A political polling expert has said support for an independent Scotland is “not just a blip”.
Mark Diffley, a political polling expert, has said there is a pattern emerging supporting Scottish independence.
During a webinar for the John Smith Centre, hosted by former Scottish Labour leader Kezia Dugdale, Mr Diffley said there was a pattern emerging, showing growing support for Scottish independence was not just a blip.
Mr Diffley said that while support for Scottish independence rose after the Brexit vote, it did not last.
However, he said that the results now were “much more significant” and had been steadily growing for six to eight months.
Mr Diffley said: “It seems that if there was a choice to be in an independent Scotland that was within the EU, that would be preferable to being part of the UK but out of the EU.
“Previous no voters, who voted to stay in the UK but also wanted to stay within the EU, are moving more to yes.
“Of course it does go the other way – people who voted for an independent Scotland who also voted for Brexit, some would rather now be in the UK outside of Europe. But that first group is much larger.”
He added: “What is quite interesting is that if we bookend this, immediately after the EU referendum, the weekend after, there were two or three polls that suggested support for independence had gone up. But that didn’t last, it was almost a knee-jerk reaction to what had happened in the Brexit vote.
“But we are now starting to see a pattern emerging from enough polls to suggest this is not just a blip. That something a little more significant – both in the number of polls and the level of support and in terms of the length of time – this has been noticeable for a good six to eight months now.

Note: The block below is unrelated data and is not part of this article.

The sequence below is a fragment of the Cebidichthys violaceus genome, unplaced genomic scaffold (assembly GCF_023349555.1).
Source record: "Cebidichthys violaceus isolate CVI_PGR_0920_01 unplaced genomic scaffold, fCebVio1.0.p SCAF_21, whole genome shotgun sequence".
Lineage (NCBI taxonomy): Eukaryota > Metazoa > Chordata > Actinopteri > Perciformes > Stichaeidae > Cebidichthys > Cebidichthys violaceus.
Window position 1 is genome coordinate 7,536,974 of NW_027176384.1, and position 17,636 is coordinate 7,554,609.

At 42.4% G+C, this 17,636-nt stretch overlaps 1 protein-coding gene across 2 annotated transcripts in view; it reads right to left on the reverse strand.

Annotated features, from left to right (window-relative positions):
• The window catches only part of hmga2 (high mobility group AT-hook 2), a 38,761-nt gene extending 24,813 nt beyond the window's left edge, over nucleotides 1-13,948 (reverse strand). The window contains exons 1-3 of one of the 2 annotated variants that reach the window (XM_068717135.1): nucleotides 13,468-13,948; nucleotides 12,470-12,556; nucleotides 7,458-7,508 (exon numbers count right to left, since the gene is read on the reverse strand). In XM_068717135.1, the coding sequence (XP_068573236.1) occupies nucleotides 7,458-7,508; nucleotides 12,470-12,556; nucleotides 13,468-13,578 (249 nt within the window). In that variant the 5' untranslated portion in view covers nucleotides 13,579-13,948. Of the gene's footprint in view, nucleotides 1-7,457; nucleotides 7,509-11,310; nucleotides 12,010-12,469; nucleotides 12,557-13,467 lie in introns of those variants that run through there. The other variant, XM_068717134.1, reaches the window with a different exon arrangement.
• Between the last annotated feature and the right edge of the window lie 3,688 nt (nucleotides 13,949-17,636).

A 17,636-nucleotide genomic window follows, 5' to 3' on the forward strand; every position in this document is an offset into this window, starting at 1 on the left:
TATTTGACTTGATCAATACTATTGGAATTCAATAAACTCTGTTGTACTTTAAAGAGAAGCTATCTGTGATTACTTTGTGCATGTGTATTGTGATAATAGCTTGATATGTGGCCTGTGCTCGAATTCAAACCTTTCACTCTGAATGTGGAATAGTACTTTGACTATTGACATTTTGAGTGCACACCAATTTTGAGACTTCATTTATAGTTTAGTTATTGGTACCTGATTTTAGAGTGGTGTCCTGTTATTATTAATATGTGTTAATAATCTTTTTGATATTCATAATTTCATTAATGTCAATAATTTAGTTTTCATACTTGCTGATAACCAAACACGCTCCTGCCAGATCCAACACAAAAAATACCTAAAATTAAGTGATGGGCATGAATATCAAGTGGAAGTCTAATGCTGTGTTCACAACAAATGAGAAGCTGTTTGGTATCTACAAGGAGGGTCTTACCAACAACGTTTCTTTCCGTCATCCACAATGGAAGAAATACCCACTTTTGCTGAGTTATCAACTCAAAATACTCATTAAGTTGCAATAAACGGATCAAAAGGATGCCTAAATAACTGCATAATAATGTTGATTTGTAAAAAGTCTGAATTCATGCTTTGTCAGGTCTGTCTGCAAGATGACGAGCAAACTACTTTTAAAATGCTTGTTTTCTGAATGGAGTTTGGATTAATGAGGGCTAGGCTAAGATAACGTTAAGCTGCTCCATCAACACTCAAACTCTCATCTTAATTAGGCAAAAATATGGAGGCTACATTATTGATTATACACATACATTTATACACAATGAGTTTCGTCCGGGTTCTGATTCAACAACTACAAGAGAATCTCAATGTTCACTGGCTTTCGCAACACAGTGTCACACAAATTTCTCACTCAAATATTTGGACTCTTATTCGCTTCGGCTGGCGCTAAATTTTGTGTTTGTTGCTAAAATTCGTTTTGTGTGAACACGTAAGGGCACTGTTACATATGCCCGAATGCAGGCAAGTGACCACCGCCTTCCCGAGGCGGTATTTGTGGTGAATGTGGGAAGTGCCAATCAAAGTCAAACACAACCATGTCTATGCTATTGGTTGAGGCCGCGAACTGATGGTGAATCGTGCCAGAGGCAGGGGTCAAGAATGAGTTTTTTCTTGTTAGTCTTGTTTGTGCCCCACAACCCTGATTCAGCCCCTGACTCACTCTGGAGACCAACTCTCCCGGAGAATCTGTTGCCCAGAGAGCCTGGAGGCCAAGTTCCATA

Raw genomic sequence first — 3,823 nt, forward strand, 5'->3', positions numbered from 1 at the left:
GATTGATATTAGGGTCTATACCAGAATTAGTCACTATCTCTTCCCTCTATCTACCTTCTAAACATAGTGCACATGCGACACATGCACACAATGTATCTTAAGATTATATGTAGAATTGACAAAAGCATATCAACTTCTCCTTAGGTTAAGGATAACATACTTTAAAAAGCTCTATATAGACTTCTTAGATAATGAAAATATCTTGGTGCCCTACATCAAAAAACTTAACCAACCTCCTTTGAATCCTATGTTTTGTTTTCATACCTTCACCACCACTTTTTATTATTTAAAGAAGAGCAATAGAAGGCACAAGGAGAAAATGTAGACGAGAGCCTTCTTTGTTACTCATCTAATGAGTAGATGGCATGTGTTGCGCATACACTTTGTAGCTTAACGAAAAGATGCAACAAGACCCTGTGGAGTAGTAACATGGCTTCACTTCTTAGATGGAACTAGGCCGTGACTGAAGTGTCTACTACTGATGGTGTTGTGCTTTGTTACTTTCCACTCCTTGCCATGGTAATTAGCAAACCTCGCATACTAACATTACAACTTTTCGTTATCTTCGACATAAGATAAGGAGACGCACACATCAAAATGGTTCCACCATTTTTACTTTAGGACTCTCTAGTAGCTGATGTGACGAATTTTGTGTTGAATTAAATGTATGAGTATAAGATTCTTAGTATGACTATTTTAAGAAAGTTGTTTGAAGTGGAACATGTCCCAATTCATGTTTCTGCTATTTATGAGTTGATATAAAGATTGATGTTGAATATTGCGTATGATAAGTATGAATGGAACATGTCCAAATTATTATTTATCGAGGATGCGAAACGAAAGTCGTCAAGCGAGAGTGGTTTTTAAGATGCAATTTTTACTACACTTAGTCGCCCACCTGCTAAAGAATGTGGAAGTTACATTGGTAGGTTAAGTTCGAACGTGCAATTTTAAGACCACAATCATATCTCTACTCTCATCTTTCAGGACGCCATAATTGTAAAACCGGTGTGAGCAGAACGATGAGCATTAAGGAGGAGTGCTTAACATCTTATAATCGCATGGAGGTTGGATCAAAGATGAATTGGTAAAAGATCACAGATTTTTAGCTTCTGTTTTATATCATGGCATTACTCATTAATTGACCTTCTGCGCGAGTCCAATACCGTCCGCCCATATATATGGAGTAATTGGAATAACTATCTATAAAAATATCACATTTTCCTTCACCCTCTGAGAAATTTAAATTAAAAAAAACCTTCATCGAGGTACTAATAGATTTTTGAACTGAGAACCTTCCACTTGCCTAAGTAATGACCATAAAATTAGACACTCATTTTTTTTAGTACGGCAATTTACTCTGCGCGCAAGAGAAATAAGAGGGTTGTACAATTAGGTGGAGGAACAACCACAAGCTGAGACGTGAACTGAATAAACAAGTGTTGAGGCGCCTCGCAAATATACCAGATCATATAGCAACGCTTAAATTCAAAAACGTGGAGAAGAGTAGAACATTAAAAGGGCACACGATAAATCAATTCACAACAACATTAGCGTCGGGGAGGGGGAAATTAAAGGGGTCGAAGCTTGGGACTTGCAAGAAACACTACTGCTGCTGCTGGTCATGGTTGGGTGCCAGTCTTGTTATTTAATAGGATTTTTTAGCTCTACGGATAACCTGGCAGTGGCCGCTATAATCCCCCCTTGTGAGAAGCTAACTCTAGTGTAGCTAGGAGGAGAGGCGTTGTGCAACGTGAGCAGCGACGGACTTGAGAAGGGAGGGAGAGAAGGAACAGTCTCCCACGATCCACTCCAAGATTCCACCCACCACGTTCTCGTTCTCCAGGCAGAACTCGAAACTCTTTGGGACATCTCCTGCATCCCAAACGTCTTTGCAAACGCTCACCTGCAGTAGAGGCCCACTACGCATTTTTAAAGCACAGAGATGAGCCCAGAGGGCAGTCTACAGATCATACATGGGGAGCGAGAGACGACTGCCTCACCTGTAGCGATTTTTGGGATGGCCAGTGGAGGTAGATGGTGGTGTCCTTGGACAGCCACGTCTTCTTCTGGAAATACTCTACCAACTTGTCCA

“It is a really fascinating time in Scottish politics at the moment. You can see, we are starting to see the mood of the nation change.”
However, Mr Diffley said that being four years out from another general election, the polls are “not worth sweating over at the minute”, saying that around four months out from an election is when they really start to become useful.
He added that the new UK Labour leader Keir Starmer had made a very positive first impression, and was polling higher in “competence” surveys than Boris Johnson.
Dugdale said that her own experience of private polling as the former Scottish Labour leader had revealed people thought of her as “nice, authentic, but much more like a nursery teacher than a first minister”.
She added: “I wasn’t massively surprised. In fact, in a way, I was pleased, as we had had a massive focus on education. So for the public to have picked up an affinity with children and young people showed there was something there cutting through.
“I’d much rather have had that set of outcomes, than some of the other possibilities that could have come from that.”
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